Full Of Hell - Roots of The Earth Are Consuming My Home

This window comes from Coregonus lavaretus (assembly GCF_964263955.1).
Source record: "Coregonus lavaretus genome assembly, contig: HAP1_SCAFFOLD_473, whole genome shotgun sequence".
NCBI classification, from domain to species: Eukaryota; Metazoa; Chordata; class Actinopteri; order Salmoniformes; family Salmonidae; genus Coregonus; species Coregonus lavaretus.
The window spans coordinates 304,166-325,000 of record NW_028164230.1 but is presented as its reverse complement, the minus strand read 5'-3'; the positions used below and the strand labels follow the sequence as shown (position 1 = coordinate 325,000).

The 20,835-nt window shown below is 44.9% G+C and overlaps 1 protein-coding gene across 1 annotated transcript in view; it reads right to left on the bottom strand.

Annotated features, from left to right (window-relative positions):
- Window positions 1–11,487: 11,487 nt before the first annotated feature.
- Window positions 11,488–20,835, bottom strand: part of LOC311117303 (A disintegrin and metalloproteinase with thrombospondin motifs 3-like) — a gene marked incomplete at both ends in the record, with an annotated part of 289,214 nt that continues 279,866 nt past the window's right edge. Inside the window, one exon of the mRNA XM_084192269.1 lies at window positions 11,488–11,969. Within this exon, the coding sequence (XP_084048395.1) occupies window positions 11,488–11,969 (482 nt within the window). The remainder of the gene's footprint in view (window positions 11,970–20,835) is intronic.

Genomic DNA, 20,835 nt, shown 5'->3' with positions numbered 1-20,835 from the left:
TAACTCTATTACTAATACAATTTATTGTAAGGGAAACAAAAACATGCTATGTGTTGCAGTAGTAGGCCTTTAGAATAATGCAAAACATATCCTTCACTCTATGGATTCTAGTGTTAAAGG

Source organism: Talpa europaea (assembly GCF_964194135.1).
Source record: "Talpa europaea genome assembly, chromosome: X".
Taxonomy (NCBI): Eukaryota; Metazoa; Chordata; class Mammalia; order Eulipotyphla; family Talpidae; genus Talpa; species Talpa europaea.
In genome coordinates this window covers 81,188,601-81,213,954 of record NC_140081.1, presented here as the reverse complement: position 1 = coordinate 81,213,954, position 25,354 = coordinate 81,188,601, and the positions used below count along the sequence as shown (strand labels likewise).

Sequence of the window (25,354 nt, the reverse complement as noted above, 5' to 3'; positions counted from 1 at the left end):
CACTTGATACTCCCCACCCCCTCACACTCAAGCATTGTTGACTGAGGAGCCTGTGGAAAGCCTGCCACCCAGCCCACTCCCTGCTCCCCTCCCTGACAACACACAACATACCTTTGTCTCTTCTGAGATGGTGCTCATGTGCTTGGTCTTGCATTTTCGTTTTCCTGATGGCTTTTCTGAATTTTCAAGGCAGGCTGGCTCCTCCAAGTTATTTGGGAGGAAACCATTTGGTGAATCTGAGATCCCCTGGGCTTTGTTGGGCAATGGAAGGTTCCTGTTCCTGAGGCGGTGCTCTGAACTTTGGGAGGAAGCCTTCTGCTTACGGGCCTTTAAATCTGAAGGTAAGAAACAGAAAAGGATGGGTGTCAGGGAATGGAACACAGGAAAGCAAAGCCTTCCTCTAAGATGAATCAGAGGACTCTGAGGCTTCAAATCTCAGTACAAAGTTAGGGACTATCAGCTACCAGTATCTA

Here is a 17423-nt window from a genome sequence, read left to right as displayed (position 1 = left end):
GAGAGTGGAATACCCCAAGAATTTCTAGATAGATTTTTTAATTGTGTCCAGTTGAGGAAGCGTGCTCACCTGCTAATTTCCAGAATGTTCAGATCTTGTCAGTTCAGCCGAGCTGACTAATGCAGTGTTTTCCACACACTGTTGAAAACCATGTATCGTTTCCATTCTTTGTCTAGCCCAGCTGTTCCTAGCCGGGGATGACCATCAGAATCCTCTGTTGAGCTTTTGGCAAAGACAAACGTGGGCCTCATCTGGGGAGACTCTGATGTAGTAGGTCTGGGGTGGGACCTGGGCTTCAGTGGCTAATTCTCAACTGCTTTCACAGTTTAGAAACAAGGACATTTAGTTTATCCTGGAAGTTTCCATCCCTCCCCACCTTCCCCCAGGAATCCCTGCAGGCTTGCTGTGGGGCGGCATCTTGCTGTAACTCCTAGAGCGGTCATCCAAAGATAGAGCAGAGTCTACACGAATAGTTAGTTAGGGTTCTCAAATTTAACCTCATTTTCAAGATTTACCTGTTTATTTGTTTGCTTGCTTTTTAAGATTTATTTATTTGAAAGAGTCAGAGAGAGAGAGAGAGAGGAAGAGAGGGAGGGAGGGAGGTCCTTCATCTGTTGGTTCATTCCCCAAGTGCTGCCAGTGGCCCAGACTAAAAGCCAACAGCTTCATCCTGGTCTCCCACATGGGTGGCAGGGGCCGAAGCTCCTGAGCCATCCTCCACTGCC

In true power violence-style Full Of Hell's debut full length, Roots of The Earth Are Consuming My Home, kicks off with a short feedback-laden noise burst before it erupts into full fledged metallic hadcore insanity. Openers Pile Of Dead Horses and Endless Drone are in many ways indicative of the bands musical formula throughout the entire album, where maniacal speed is mixed with devastatingly heavy sludge sections. Not that mixing d-beat harcore with metallic riffs and heavy breakdowns, interspersed by ferocious grinding blast beats any way is a unique concept these days, but having honed their skills over their previous releases FOH seems to have learned that brevity, as well as the fact that one great riff is better than ten weak ones, is key to writing great songs in this style. In essence what is boils down to is this: if you can write an amazing song like Rat King, that sates your hunger for heavy as fuck, feedback-screeching, sludge as well as raging hardcore and you manage to do it in under three minutes, then, let's just say you know what the hell you're doing. Which is really astonishing when you consider the fact that some of these guys are barely out of their teens yet. What sets apart this album even further from the rest of FOH's peers is the inclusion of the awesome Bastard Noise-esque noise/power electronics interlude White Mare, that break up the pace of the album in a very effective way. I also dig the way they throw in the almost interlude-ish track The Oars Are Broken where everything is taken down a notch: where the bass does a slow ominous shuffle underneath sprinkled swirls of feedback before exploding into the closing track. This reminds me of something Dead Kennedys did on Moral Majority and a few other tracks. Simply brilliant. The recording here is heavy and crisp without sounding brittle or muddy, which is often the case with this style that centers equally on heaviness and speed, while the song writing is close to fucking perfection. I can hear loads of influences at work here, from d-beat hardcore and breakdown-heavy NYHC to Infest-like power violence, sludge and grind, but they're all interwoven in a way that makes it into something much more unfied and much stronger, mainly due to the stellar song writing. This is one of the very best albums to be released 2011, no doubt in my mind. Buy.